Perception and Reality: Clinical Decision Support

Sept. 25, 2013
It’s fair to surmise that thanks in large part to alert fatigue, many providers are rolling their collective eyes at the notion of current clinical decision support systems. However, the words of a prominent CDS advocate should get people thinking differently about an area that seems to face various misconceptions.

Full disclosure: I am not a doctor.

Okay, with that truth bomb out of the way, I feel safe to go ahead and write about the subject of clinical decision support (CDS) openly.  I understand there is a considerable amount of skepticism and annoyance when it comes to patient safety alerts, alert fatigue, and clinical decision support systems within the electronic health record (EHR). The terms are intermittently linked and often it’s not in a positive light for the whole notion of CDS.

For instance, take this study from June issue of Pediatrics, which looked at the case of a young child being treated at Stanford University’s Lucile Packard Children’s Hospital. I won’t get into the details, but thanks in part to unnecessary clinical allergy overrides that came from alert fatigue, the child died (there were other complications).  The study’s authors said that it was dangerous to burden clinicians with unnecessary alerts and that many of the systems didn’t include up-to-the-minute clinical information

There have been other studies deriding CDS tools because they weren’t properly integrated into the clinical workflow or because certain systems weren’t properly customized to get rid of drug–drug interaction (DDI) alerts that were overridden 90 percent of the time. Heck, there was even a study, from researchers at the University of Missouri, which found that even patients said using CDS was a turnoff in a physician. All this leads me to believe that the association with alert fatigue has led many providers to roll their collective eyes at the notion of current CDS systems.

Quite simply, I don’t think idea of CDS is winning any popularity contests these days.

There is, however, one physician who is a big-time advocate for CDS, and his name is Jonathan Teich, M.D. Dr. Teich is the CMIO at Elsevier, Philadelphia-based healthcare information and software provider, and a practicing emergency physician at Brigham & Women’s Hospital in Boston.

Knowing his advocacy for CDS (he wrote a book on the subject), in a recent interview with Teich, I asked him about the CDS-related critiques, particularly when it comes to alert fatigue and integration into the clinical workflow. Here’s how he responded, almost verbatim, because I think it’s an important defense of an area that seems to faces misconceptions:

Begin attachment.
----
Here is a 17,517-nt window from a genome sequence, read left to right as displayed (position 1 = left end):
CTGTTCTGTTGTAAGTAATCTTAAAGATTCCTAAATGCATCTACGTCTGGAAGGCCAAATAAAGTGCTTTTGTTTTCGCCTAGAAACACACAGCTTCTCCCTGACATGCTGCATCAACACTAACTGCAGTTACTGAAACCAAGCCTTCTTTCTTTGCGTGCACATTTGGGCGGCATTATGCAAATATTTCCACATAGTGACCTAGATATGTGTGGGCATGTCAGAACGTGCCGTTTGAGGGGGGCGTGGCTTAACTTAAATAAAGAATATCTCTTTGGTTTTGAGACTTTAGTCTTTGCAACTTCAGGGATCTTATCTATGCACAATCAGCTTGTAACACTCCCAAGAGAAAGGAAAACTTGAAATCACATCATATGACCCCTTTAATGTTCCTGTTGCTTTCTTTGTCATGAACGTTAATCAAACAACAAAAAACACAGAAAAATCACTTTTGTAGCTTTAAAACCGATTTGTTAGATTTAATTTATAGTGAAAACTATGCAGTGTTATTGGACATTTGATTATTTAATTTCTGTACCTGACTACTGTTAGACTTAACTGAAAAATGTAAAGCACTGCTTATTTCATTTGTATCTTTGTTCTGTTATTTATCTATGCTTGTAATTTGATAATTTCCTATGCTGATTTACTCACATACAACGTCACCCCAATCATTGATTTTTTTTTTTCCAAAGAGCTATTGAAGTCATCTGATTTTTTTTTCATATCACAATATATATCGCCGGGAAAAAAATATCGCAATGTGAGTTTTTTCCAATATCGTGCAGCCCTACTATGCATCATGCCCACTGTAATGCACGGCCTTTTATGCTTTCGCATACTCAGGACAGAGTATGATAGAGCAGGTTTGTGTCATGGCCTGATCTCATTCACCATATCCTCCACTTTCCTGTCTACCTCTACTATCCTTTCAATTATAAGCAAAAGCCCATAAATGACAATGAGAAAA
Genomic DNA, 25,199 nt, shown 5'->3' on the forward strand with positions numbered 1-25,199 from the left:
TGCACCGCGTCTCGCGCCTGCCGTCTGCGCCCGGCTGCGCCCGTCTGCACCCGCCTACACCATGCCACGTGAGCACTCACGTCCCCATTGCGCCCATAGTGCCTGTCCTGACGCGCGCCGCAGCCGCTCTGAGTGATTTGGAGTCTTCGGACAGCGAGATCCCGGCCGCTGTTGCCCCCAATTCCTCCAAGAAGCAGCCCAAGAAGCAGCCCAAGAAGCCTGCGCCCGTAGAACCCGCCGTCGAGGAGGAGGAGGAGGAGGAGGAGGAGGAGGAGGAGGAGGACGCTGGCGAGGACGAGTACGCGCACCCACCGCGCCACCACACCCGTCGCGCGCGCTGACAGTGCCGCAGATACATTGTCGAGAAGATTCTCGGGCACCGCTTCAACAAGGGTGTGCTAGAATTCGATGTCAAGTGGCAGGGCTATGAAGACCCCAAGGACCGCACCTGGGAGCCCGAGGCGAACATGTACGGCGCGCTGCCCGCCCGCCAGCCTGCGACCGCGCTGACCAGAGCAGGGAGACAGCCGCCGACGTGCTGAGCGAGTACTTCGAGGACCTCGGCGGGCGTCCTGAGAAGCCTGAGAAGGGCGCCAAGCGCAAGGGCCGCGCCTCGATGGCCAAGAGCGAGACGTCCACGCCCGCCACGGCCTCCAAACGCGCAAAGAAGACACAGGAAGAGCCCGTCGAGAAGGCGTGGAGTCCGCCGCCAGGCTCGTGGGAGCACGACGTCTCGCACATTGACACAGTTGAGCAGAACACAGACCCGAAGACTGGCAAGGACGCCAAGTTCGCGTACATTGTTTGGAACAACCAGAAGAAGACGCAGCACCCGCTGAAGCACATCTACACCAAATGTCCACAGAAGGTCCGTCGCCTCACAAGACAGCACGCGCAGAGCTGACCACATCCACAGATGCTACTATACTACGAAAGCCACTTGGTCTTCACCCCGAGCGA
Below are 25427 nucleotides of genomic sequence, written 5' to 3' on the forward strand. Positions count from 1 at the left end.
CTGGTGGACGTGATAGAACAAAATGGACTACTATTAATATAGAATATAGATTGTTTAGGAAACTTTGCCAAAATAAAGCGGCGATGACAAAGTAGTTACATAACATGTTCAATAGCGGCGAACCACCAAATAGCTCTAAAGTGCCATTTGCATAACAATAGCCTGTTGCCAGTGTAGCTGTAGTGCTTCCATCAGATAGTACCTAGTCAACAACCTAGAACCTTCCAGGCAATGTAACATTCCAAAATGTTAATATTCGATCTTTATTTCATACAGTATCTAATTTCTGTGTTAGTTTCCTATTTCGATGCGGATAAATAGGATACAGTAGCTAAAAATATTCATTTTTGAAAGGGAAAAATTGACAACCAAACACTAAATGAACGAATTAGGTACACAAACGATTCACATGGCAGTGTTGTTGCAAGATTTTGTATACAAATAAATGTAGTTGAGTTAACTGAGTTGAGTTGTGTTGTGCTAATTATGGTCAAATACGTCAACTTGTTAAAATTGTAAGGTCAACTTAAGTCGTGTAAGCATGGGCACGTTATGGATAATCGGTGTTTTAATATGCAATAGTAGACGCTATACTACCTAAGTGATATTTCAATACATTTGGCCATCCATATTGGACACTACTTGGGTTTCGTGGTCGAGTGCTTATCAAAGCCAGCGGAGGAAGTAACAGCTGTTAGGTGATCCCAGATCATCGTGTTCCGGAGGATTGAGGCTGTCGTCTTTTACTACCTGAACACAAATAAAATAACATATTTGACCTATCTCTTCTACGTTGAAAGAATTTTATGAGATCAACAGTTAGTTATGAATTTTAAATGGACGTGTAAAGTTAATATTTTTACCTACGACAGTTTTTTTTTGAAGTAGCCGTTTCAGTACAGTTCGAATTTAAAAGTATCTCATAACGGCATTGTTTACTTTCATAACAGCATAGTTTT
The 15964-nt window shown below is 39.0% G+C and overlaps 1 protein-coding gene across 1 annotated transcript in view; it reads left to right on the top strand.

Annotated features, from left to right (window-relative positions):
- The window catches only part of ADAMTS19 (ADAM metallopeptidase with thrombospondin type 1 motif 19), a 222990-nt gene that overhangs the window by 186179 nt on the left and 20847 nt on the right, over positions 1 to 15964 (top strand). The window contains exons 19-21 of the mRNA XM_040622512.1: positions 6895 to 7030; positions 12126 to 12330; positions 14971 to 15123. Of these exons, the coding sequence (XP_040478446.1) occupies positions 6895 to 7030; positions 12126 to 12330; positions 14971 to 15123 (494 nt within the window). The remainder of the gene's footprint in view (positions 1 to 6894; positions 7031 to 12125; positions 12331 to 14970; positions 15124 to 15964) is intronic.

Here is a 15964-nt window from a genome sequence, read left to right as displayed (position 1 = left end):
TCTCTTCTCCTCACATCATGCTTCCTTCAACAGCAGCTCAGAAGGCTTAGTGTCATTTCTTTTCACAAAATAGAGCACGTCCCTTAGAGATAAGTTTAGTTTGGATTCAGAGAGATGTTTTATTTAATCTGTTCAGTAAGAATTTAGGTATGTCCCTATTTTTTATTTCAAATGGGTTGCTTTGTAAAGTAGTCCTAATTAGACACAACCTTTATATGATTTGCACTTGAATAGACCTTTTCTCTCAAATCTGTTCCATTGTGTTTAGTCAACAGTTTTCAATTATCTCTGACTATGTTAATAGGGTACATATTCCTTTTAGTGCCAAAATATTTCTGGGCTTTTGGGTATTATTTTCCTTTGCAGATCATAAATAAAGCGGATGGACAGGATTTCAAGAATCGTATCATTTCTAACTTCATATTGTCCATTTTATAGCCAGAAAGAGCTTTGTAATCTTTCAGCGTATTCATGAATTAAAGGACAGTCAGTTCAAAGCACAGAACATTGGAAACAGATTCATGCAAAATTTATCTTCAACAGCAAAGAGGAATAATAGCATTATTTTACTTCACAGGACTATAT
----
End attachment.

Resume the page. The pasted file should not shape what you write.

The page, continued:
We need to realize that CDS involves far more than alerts.  CDS embraces many other methods, including intelligent data displays and intelligent knowledge delivery.  To that point, CDS can offer clinicians insight into the questions we tend to ask most:  What do I really need to know about this patient?  What do I need to do next?  Am I taking the best, most appropriate action right now? Over my last 500 patient encounters? 

These can be delivered in many workflow-friendly ways that help, rather than hinder, workflow; we spend a lot of time in the Improving Outcomes with CDS book describing just how to make that happen.  Providers can benefit from more insight into how different CDS methods compare in terms of information quality and completeness, speed of access, timeliness and usability.  Clinicians also need to be aware of how well these methods support them in making accurate, evidence-based diagnostic, treatment and prevention decisions, and how they help clinicians accomplish tasks, including data entry, review and assessment. 

In an answer to the next question, Dr. Teich talks about the potential CDS plays in “liberating” clinicians. He said CDS is “not ‘telling a physician how to practice,’ but making it easier for the physician to do the practice they already want to do.”

I recently read about a real-life example of where CDS was used in this way, as a warning system for missed doses of prescribed medicine. A team from the Universities of Leicester and Birmingham implemented an electronic system to trigger a series of emails if, for example, a patient missed more than two doses of antibiotics. If it continued, emails were sent upwards through the different layers of the hospital.  This system led to a 'substantial and sustained' reduction in rates of missed or delayed doses of medicines,’ reported the study’s authors.

This hospital isn’t the only one who has found the benefits of CDS to be critical in improving clinical outcomes. A KLAS study of 140 providers found that 79 percent say CDS surveillance systems have led to mostly positive clinical outcomes. It’s unclear which of these providers have customized their tools, an important element I think to CDS implementation. 

So despite the problems with CDS, problems that no doubt exist and have to be worked on at an organizational level, the reality is that it’s going nowhere. Inevitably, CDS will evolve forward to become a set of tools that physicians really need, can use, and embrace.  

As always, I want to hear your thoughts. Feel free to leave comments below or respond to me on Twitter by following me at @HCI_GPerna.

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